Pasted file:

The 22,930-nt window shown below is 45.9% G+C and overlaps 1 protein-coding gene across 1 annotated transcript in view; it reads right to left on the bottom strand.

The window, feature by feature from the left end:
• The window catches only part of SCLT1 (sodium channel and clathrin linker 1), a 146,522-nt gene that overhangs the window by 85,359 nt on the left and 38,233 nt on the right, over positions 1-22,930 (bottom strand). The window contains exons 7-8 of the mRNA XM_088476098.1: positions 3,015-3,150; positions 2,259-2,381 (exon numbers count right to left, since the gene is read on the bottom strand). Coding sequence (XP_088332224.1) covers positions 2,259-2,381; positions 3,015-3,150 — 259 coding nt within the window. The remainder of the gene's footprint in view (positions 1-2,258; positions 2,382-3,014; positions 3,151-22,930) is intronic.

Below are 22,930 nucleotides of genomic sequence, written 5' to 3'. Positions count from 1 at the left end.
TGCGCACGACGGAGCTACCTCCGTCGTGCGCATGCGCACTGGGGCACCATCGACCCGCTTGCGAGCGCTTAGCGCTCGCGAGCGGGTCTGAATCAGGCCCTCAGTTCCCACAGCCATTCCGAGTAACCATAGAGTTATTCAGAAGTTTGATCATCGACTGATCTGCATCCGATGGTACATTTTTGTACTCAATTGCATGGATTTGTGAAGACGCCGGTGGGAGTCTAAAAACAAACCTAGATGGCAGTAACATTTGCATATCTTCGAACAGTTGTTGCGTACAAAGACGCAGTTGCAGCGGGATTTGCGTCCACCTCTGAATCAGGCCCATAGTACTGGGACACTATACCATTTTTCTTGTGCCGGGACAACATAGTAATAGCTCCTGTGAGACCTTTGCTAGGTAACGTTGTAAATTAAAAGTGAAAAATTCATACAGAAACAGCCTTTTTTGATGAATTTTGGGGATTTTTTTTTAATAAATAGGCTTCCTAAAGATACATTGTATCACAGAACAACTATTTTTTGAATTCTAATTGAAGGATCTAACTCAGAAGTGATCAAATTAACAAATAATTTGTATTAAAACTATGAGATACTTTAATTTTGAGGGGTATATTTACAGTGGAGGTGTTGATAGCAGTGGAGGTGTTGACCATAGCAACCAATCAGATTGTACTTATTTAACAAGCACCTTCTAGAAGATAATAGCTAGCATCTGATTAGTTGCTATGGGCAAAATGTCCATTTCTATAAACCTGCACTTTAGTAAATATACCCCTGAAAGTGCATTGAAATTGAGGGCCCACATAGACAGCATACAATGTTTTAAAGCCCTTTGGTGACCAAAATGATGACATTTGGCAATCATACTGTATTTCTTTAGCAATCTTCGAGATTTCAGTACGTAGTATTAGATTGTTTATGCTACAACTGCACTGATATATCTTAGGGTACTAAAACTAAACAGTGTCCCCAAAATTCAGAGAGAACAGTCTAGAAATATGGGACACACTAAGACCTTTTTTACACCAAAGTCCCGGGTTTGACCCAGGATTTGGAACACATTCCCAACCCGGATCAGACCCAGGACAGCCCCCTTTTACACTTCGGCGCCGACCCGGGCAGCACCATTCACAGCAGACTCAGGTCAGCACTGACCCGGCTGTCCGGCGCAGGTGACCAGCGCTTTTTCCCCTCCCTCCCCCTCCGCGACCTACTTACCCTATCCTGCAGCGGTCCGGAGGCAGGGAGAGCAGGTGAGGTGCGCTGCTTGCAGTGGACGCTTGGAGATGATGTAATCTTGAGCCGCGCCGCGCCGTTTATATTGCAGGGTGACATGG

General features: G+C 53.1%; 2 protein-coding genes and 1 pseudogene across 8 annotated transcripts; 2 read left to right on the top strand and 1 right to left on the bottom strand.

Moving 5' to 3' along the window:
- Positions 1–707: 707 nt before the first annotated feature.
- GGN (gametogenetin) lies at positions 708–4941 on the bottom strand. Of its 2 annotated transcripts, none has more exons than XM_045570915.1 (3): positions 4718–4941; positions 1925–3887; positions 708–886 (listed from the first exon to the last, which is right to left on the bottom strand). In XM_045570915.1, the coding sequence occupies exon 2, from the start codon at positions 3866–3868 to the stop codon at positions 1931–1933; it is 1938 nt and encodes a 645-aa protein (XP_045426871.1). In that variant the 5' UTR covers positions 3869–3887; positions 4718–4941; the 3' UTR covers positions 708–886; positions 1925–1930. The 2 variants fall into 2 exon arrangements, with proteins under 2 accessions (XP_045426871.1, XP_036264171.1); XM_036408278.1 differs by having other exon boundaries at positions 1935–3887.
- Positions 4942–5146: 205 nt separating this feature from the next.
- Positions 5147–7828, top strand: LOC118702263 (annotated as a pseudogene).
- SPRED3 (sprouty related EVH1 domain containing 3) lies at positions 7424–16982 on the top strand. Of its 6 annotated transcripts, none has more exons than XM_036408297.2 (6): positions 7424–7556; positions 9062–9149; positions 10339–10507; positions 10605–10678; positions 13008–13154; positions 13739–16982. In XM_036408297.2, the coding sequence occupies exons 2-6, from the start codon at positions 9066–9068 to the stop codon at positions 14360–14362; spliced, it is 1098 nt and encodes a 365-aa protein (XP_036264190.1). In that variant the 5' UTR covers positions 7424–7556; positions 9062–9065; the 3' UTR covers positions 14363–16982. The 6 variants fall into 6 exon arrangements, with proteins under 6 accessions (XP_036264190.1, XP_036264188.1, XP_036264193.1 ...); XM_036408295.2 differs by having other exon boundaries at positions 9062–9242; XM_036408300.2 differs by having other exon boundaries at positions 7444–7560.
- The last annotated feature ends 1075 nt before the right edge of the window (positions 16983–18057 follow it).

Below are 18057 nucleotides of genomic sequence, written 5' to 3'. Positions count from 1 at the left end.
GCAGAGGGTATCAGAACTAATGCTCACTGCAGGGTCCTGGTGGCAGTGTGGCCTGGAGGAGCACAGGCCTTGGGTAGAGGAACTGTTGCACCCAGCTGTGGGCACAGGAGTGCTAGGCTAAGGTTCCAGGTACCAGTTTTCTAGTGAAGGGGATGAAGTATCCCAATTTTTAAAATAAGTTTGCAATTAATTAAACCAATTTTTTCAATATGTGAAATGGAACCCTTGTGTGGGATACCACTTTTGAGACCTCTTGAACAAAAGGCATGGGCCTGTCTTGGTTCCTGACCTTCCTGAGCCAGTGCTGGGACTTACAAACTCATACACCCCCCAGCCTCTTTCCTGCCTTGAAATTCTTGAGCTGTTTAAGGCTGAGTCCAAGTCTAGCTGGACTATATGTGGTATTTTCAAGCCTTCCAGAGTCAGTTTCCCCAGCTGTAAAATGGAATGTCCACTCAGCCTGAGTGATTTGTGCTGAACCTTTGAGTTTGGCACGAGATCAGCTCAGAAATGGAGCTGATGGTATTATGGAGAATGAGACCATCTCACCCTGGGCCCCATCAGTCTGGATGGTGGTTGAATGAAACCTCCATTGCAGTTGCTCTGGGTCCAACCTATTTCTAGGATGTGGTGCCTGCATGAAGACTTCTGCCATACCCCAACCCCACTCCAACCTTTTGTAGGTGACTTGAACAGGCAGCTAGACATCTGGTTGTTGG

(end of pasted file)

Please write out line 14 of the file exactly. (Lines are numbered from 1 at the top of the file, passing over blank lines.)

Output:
Below are 18057 nucleotides of genomic sequence, written 5' to 3'. Positions count from 1 at the left end.